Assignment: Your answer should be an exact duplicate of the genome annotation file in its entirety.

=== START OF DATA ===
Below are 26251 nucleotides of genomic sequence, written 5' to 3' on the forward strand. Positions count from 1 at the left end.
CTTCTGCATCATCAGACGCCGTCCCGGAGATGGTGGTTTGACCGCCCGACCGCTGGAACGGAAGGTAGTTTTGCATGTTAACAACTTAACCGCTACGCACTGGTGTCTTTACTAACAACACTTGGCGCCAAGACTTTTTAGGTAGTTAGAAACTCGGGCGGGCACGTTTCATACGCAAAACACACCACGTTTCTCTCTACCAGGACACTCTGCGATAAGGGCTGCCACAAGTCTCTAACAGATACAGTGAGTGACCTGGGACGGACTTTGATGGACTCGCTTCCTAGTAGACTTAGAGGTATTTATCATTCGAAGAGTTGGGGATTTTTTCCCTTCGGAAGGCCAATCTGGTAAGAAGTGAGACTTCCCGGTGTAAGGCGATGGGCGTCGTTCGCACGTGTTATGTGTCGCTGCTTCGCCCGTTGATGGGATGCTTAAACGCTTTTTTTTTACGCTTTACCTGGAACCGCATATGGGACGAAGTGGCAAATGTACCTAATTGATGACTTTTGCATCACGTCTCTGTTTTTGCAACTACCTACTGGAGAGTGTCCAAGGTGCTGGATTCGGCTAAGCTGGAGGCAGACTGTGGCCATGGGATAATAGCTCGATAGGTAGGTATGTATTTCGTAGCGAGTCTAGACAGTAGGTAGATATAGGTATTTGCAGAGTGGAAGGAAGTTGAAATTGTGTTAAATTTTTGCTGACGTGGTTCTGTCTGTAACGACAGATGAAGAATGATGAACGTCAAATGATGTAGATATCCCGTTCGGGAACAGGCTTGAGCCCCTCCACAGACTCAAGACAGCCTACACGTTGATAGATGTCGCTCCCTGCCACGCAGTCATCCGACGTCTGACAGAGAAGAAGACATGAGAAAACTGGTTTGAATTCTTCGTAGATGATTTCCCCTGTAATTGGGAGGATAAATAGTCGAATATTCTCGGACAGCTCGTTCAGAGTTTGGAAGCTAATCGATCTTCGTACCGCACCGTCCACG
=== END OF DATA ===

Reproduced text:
Below are 26251 nucleotides of genomic sequence, written 5' to 3' on the forward strand. Positions count from 1 at the left end.
CTTCTGCATCATCAGACGCCGTCCCGGAGATGGTGGTTTGACCGCCCGACCGCTGGAACGGAAGGTAGTTTTGCATGTTAACAACTTAACCGCTACGCACTGGTGTCTTTACTAACAACACTTGGCGCCAAGACTTTTTAGGTAGTTAGAAACTCGGGCGGGCACGTTTCATACGCAAAACACACCACGTTTCTCTCTACCAGGACACTCTGCGATAAGGGCTGCCACAAGTCTCTAACAGATACAGTGAGTGACCTGGGACGGACTTTGATGGACTCGCTTCCTAGTAGACTTAGAGGTATTTATCATTCGAAGAGTTGGGGATTTTTTCCCTTCGGAAGGCCAATCTGGTAAGAAGTGAGACTTCCCGGTGTAAGGCGATGGGCGTCGTTCGCACGTGTTATGTGTCGCTGCTTCGCCCGTTGATGGGATGCTTAAACGCTTTTTTTTTACGCTTTACCTGGAACCGCATATGGGACGAAGTGGCAAATGTACCTAATTGATGACTTTTGCATCACGTCTCTGTTTTTGCAACTACCTACTGGAGAGTGTCCAAGGTGCTGGATTCGGCTAAGCTGGAGGCAGACTGTGGCCATGGGATAATAGCTCGATAGGTAGGTATGTATTTCGTAGCGAGTCTAGACAGTAGGTAGATATAGGTATTTGCAGAGTGGAAGGAAGTTGAAATTGTGTTAAATTTTTGCTGACGTGGTTCTGTCTGTAACGACAGATGAAGAATGATGAACGTCAAATGATGTAGATATCCCGTTCGGGAACAGGCTTGAGCCCCTCCACAGACTCAAGACAGCCTACACGTTGATAGATGTCGCTCCCTGCCACGCAGTCATCCGACGTCTGACAGAGAAGAAGACATGAGAAAACTGGTTTGAATTCTTCGTAGATGATTTCCCCTGTAATTGGGAGGATAAATAGTCGAATATTCTCGGACAGCTCGTTCAGAGTTTGGAAGCTAATCGATCTTCGTACCGCACCGTCCACG